Riis, with his foreign accent, was much resented by the veteran police reporters from other newspapers assigned to the same post. To Riis it was, in a curious way, like coming home. He had known Mulberry Bend from the underside, lived there and despaired there, and now he was back to find his “lifework,” reporting on that strange and exotic world and trying with might and main to change it. Riis’s first target was the police station lodgings, such as the one on Church Street where he had been robbed and beaten not many years before – “dens” he called them. “I resolved to wipe them out, bodily, if God gave me health and strength,” Riis wrote. It took ten years and the support of the new police commissioner Theodore Roosevelt. Riis’s other cause soon presented itself to him – the dangerous and unhealthy condition of the buildings, the tenements, in which masses of immigrants lived. The churches had started the campaign against the tenements and their owners, and after five years of agitation by reformers, there was formed the Tenement House Commission, “which first brought home” to the general public “the fact that the people living in the tenements were ‘better than the houses.′ That was a big milestone on a dreary road,” Riis wrote. “From that time on we heard of ‘souls’ in the slum.”
At first there was considerable resistance to Riis and his message. People simply did not want to hear it, especially the part that laid the blame at the door of respectable owners of tenements and demanded action to remedy the evils. He found the doors of his own church closed to him, and those of many others as well. He had to rent a theater for his lectures, illustrated with slides. Josiah Strong supported him. Henry Ward Beecher’s Plymouth Church opened its doors, and the reform minister Dr. Charles Parkhurst welcomed him as an ally.
Riis recalled an interdenominational meeting of ministers “who were concerned about the losing fight the church was waging among the masses” at which a man stood up and called out, “How are these men and women to understand the love of God you speak of, when they see only the greed of men?” Decent housing could be built for poor people, he declared, if builders were willing to take 7 percent and save their souls rather than 25 percent and lose them. Thinking of the speaker’s challenge, Riis wrote down the title of a book he would write, “How the Other Half Lives,” and copyrighted it. He was equally impressed by Dr. Parkhurst’s eloquence. Parkhurst told the ministerial assemblage, “We have got to give not our old clothes, not our prayers. Those are cheap. You can kneel down on a carpet and pray where it is warm and comfortable. Not our soup – this is sometimes very cheap. Not our money – a stingy man will give money when he refuses to give himself. Just as soon as a man feels that you sit down alongside of him in loving sympathy with him, notwithstanding his poor, notwithstanding his sick and debased state, just so you begin to worm your way into the very warmest spot in his life.”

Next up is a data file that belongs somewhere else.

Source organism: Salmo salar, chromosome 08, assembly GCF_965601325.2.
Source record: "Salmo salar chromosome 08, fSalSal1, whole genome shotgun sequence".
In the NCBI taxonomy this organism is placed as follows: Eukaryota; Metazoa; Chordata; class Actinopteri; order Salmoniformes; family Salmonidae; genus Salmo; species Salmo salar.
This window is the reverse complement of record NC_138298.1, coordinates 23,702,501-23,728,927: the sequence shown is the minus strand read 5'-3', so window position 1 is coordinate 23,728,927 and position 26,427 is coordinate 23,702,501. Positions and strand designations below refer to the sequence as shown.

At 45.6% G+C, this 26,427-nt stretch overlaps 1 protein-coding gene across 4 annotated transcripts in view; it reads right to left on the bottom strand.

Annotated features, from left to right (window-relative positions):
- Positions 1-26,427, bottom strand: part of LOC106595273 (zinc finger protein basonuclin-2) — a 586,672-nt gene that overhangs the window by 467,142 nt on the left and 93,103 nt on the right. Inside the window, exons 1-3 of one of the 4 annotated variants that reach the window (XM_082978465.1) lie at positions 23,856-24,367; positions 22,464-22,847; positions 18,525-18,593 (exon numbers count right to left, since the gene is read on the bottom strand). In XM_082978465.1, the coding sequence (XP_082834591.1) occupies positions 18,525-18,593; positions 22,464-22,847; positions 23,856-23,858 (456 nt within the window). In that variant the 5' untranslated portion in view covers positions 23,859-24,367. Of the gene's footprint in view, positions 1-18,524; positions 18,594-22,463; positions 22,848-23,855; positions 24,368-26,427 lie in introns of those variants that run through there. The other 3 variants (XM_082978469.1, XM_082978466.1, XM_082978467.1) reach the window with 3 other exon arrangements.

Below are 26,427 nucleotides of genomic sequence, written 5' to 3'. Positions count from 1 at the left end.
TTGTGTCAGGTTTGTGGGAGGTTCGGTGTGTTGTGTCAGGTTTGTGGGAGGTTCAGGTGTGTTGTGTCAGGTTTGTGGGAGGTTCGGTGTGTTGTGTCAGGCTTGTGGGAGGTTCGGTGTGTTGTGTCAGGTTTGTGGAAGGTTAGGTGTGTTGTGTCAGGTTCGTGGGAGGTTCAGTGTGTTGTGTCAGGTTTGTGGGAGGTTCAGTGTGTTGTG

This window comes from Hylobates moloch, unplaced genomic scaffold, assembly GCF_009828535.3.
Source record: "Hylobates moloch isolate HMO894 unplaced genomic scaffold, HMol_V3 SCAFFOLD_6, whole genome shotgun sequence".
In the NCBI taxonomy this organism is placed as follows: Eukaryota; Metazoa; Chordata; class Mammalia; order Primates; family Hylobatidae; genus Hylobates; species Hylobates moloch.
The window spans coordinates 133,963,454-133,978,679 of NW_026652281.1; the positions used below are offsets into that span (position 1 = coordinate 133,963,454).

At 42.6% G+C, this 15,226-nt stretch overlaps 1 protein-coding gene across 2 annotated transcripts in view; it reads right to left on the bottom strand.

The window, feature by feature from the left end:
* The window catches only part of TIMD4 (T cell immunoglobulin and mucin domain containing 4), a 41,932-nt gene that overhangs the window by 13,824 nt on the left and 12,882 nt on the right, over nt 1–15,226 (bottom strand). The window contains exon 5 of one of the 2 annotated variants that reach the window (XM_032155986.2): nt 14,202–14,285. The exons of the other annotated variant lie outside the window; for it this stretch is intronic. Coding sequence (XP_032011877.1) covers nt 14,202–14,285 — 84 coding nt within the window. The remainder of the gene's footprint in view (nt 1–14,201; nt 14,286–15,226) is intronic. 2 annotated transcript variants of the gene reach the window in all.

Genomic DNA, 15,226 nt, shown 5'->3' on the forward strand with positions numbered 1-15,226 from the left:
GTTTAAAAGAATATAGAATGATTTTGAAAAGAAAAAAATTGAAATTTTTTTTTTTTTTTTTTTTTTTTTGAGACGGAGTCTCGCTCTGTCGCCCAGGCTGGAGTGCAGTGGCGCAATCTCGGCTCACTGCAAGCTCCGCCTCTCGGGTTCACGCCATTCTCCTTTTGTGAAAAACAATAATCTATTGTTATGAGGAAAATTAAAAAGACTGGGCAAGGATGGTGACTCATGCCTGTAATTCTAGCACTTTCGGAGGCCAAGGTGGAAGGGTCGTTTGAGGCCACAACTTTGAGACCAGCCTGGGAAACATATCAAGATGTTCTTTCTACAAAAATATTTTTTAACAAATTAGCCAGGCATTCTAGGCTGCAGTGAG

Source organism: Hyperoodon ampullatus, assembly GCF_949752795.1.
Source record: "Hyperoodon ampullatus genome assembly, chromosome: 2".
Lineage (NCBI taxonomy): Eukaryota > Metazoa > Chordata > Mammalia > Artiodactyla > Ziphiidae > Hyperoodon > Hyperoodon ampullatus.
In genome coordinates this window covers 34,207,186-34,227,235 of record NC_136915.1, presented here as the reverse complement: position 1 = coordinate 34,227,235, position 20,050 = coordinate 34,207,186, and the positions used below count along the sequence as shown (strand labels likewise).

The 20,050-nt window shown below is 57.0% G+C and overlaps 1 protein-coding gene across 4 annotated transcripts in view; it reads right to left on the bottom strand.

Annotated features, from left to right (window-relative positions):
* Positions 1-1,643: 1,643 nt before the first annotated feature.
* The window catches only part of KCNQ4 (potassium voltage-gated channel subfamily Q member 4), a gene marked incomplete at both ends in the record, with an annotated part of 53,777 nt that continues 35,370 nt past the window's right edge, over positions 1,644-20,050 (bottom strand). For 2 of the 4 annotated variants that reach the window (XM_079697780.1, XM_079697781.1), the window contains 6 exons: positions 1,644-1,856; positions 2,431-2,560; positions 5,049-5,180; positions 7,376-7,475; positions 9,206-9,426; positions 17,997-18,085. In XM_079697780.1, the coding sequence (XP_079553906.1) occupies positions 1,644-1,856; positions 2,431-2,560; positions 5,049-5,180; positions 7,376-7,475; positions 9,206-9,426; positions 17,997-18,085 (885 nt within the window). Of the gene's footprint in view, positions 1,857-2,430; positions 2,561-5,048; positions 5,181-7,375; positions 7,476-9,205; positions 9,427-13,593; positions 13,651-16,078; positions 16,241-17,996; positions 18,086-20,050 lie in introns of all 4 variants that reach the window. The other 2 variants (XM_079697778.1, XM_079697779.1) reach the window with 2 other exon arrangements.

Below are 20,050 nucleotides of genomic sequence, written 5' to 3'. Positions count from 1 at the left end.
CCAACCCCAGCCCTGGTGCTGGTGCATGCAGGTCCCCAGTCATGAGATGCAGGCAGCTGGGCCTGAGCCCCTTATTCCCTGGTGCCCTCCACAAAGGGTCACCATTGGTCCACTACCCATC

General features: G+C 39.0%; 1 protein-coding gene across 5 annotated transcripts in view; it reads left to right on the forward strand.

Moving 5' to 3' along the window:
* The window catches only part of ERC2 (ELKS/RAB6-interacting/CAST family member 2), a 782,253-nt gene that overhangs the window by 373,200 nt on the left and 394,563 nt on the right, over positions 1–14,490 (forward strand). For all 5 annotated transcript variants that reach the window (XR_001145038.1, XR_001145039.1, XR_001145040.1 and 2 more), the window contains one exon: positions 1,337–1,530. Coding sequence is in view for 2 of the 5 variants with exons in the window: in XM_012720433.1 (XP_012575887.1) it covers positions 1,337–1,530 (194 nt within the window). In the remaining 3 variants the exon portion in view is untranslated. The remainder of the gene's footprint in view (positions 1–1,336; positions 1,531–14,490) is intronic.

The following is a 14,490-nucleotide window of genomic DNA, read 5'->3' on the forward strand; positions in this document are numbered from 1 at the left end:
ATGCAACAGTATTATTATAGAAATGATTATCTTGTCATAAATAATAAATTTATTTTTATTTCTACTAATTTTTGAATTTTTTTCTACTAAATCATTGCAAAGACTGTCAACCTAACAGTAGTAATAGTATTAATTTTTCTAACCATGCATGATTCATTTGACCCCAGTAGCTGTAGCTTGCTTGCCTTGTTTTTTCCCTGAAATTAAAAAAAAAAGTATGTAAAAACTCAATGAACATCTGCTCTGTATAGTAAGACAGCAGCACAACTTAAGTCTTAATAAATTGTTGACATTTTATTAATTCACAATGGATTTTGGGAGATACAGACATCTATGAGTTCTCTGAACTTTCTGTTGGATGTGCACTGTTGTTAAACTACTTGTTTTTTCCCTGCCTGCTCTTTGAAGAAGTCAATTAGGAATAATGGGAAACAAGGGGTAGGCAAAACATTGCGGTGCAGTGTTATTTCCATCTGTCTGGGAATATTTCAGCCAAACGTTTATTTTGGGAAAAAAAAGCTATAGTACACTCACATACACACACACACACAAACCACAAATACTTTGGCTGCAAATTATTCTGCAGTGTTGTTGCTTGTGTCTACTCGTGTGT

Riis’s editors tolerated his obsession in part because it sold newspapers. The Grand Jury on its tours observed the conditions that Riis reported so graphically. “The City Hall felt the sting and squirmed.” Riis, in the face of the massive immobility of the city’s officials, persevered year after year. The public “simply needed to know, I felt sure of that....But it takes a lot of telling to make a city know when it is doing wrong.” When nothing seemed to budge, Riis watched a stonecutter hammering away at his rock; he thought of the story of Joshua’s seven-time march around the walls of Jericho before they fell. In New York City it took almost twice seven years before the walls of Mulberry Bend fell and a park replaced a portion of that slum – fourteen years and Teddy Roosevelt and the good government club boys and a reform mayor. In the meantime, Jacob Riis’s remarkable energy never flagged or wavered.
“We used to go in the small hours of the morning into the worst tenements to count noses and see if the law against overcrowding was violated and the sights I saw there,” Riis wrote, “gripped my heart until I felt that I must tell of them, or burst, or turn anarchist....“